Central Sleep Apnoea
The term central sleep apnoea encompasses a group of sleep-related breathing disorders in which respiratory effort is diminished or absent in an intermittent or cyclical fashion during sleep. In most cases, central sleep apnoea is associated with obstructive sleep apnoea syndromes or is caused by an underlying medical condition, recent ascent to high altitude, or narcotic use. Primary central sleep apnoea is a rare condition, the etiology of which is not entirely understood.
During polysomnography (PSG), a central apnoeic event is conventionally defined as cessation of airflow for 10 seconds or longer without an identifiable respiratory effort. In contrast, an obstructive apnoeic event has a discernible ventilatory effort during the period of airflow cessation.
In general, treatment of central sleep apnoea is often more difficult than treatment of obstructive sleep apnoea and treatment varies according to the specific syndrome. Central sleep apnoea in adults includes primary central sleep apnoea, Cheyne-Stokes breathing-central sleep apnoea (CSBCSA) pattern, high-altitude periodic breathing, central sleep apnoea due to medical conditions other than Cheyne-Stokes, and central sleep apnoea due to drugs or substances.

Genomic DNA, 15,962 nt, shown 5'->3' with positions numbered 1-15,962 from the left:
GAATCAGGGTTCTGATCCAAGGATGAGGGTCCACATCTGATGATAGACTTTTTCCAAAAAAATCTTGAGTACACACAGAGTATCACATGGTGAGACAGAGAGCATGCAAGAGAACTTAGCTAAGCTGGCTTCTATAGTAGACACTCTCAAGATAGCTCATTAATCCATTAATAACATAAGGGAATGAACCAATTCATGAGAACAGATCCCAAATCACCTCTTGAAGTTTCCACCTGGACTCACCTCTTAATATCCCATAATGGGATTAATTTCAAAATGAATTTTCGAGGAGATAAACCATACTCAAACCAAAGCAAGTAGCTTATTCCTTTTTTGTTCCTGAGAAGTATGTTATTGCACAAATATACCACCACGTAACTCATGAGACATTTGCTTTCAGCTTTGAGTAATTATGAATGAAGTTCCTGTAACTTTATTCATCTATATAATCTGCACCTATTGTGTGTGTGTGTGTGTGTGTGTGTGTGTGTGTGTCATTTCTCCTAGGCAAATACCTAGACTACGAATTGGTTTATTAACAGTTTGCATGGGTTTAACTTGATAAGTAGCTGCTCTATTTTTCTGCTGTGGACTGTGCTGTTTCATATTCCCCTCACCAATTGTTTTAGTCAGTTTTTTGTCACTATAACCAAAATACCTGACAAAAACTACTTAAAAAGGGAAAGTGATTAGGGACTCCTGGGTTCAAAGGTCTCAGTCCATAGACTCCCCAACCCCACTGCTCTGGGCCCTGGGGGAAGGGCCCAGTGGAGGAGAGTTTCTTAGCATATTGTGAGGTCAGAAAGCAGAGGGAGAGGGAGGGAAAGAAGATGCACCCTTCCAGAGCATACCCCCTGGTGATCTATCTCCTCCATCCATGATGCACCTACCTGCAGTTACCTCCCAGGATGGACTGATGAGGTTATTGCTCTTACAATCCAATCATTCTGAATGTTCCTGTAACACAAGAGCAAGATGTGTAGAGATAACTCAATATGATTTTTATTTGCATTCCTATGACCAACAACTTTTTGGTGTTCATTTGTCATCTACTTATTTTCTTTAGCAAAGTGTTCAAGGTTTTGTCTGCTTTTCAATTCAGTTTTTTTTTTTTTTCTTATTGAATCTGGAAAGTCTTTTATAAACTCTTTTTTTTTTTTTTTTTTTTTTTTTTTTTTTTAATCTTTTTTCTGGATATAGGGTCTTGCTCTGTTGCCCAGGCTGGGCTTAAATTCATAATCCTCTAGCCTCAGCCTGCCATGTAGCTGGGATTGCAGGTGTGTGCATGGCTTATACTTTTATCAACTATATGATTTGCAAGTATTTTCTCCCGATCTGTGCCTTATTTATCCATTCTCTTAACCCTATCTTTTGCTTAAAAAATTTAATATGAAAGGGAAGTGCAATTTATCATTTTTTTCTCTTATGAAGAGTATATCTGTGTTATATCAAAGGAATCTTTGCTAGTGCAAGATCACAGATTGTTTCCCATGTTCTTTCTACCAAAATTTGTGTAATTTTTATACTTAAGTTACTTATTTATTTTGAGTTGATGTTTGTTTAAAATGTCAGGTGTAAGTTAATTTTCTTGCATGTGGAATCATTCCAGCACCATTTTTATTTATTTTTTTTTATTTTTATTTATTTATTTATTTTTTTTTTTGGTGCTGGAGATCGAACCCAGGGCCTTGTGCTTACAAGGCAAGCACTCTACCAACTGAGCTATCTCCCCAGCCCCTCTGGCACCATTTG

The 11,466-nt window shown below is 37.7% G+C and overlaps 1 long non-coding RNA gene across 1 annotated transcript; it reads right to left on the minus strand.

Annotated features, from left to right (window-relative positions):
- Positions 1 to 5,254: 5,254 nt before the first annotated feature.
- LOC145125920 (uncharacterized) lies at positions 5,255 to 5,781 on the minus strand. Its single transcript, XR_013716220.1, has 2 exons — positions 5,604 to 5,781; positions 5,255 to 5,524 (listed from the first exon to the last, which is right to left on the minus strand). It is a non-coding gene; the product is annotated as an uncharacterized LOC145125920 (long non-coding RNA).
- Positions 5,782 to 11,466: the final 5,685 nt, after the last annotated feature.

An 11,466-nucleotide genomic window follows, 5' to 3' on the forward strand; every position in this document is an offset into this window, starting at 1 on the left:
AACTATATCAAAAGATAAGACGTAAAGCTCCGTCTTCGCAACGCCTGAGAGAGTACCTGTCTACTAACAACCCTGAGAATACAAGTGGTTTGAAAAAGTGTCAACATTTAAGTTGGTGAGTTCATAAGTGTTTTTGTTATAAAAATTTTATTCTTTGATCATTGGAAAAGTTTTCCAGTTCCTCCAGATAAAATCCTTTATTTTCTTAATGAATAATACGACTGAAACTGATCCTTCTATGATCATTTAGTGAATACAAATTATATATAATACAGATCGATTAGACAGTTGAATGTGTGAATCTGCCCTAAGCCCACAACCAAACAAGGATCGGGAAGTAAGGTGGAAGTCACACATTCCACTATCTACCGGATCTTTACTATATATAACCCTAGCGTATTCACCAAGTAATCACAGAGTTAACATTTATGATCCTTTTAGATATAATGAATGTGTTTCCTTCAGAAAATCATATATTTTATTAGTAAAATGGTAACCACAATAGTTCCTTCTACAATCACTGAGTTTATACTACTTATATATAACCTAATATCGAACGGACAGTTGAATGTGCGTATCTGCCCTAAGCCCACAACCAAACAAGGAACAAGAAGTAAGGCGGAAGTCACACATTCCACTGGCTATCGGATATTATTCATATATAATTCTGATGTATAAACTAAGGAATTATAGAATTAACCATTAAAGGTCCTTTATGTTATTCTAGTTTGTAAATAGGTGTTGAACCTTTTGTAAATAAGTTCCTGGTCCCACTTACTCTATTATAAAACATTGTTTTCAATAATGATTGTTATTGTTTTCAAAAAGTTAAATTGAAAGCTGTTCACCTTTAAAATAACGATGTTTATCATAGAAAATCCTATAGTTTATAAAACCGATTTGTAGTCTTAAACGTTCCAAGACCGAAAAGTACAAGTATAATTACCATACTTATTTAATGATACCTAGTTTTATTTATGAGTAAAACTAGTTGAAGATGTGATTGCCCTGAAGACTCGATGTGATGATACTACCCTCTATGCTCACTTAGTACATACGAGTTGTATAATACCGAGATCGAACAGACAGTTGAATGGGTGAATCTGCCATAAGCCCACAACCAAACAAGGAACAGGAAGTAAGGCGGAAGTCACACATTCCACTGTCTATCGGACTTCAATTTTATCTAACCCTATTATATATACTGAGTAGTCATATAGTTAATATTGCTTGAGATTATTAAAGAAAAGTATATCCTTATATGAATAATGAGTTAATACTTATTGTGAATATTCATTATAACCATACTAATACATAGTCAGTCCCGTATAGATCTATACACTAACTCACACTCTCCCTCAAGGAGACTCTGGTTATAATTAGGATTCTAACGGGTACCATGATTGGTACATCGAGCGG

During sleep, behavioural control is lost and chemical control is the major mechanism regulating ventilation. Central sleep apnoea is most often seen during non–rapid eye movement (NREM) sleep, when behavioural influence is least, followed by rapid eye movement (REM) sleep, while a fully awake person is least likely to manifest it. Despite these changes, ventilatory control during sleep remains similar to that during wakefulness.
Various pathophysiologic phenomena can cause central sleep apnoea syndromes including ventilatory instability, depression of the brainstem respiratory centres or chemoreceptors.